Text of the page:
The Creation of Napoleon’s Battle Plans.

But Napoleon, often neglected and trusted, demonstrated his better moments in crises times. At age 36, only one year after his coronation, Napoleon reached the zenith of his military career. During the first days, Napoleon mainly prepared his enemy. Pretending weakness, his cavalry vanguards backed down from contact with Cossack patrols near Olmutz. Next, he evacuated the town of Austerlitz and, still more demonstratively for a defensive approach, evacuated the heights of Pratzen. He was even especially courteous to the Russian pedantic envoy Count Dolgorouki, escorting him personally to the French advance parties. The allies tentatively offered an armistice to him, waiting to win time for Archdukes Charles and John to approach from the south with around 122,000 Austrians.

On the first of December the allies advanced from Olmutz and occupied Pratzen. Meanwhile Napoleon received reinforcements from Army Corps I and III (commanded by Marshals Bernadotte and Davout), who went from the garrisons of Iglau and Vienna in their line of communications. This increased his strength to more than 73,000 men.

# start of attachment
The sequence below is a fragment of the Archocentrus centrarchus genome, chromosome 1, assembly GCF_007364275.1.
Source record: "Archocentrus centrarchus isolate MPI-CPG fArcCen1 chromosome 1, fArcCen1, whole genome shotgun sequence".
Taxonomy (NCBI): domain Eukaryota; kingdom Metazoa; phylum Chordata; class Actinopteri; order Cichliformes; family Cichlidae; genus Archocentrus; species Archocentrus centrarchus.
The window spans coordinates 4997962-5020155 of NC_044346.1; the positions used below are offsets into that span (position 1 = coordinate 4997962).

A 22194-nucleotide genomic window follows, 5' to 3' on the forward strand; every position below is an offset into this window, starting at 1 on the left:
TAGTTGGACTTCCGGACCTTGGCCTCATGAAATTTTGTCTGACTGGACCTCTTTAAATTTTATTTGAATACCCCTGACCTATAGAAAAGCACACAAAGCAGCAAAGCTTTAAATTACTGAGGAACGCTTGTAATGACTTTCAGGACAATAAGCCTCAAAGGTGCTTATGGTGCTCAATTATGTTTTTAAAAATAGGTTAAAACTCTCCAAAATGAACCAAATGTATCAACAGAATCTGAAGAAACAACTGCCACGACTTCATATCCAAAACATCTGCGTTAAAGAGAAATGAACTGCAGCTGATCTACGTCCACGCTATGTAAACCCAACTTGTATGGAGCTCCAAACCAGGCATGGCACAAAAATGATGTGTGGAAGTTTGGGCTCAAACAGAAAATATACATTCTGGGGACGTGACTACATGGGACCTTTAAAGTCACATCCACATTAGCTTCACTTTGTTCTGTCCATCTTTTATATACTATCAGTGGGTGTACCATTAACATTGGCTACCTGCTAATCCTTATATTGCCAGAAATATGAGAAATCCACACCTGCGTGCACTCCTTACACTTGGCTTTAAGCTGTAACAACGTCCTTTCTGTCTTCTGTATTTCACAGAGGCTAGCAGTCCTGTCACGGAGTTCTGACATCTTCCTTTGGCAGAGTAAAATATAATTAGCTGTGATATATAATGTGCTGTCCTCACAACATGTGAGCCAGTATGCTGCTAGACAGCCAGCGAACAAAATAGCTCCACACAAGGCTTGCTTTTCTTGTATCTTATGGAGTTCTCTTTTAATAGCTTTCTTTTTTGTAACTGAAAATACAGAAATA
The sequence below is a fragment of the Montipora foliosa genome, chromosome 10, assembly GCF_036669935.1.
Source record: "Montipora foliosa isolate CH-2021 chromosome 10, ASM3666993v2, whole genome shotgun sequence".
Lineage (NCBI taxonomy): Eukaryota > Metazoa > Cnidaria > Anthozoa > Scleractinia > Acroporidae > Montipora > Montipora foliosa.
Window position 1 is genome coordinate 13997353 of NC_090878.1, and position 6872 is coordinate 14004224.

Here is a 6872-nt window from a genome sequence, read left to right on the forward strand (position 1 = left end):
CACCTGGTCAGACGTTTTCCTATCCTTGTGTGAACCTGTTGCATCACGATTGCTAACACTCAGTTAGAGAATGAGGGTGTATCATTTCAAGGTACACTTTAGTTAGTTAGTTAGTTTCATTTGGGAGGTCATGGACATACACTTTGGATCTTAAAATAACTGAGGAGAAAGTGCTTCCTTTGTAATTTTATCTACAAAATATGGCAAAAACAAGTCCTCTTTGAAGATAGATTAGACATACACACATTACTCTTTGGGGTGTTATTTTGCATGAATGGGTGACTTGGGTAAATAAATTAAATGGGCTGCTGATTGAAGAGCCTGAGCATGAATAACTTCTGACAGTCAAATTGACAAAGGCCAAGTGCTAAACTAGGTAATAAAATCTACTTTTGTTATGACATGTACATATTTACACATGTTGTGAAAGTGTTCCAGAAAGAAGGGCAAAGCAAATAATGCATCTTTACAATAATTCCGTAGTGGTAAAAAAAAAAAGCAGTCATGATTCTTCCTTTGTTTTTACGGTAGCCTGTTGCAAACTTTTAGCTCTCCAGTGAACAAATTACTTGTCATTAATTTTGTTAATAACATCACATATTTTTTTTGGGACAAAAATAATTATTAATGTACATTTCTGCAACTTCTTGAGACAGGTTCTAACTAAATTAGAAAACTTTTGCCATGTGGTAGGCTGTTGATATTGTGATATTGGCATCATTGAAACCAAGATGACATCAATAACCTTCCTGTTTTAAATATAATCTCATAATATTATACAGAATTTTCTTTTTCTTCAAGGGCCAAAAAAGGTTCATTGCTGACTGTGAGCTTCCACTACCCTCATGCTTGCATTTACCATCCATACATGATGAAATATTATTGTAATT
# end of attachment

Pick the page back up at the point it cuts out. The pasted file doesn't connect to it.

Napoleon was now going to offer as bait his debilitated right flank to the allies. Who were anxious to secure a victory over the hated young emperor and had come to believe that this was possible. In addition, an allied victory and penetration in the zone behind Napoleon’s lines, will cut him the retreat toward Vienna. This would also leave the French Army in an isolated, hostile land, surrounded by enemies, without reinforcements at hand, and in a situation of enormous numerical inferiority (a strategic triumph!). That was already too much for Czar Nicholas (his presence inevitably interferes with the authority of a Commander-in-Chief in a campaign) and many young generals, who disregarded Kutusov’s advice of prudence. Also, the doubts of the Emperor Francis could be ignored, because three-quarters of the troops were Russian.

The imbalance of the enemy seeks to turn vulnerably his deployment, before the imminence of a combat, to optimize our results and to minimize our losses in it. The imbalance of the enemy, together with his functional incapacitation for combat, must allow us the action on his critical vulnerabilities. Looking for his disorganization and disintegration, with the minor attrition (in capacity of combat) and the minor wear (in capacity of operative movement) possible for us. For this, it is required the determined, flexible and imaginative military action. The intellectual human means of the Army, through the commands, are put here in proof and in tension.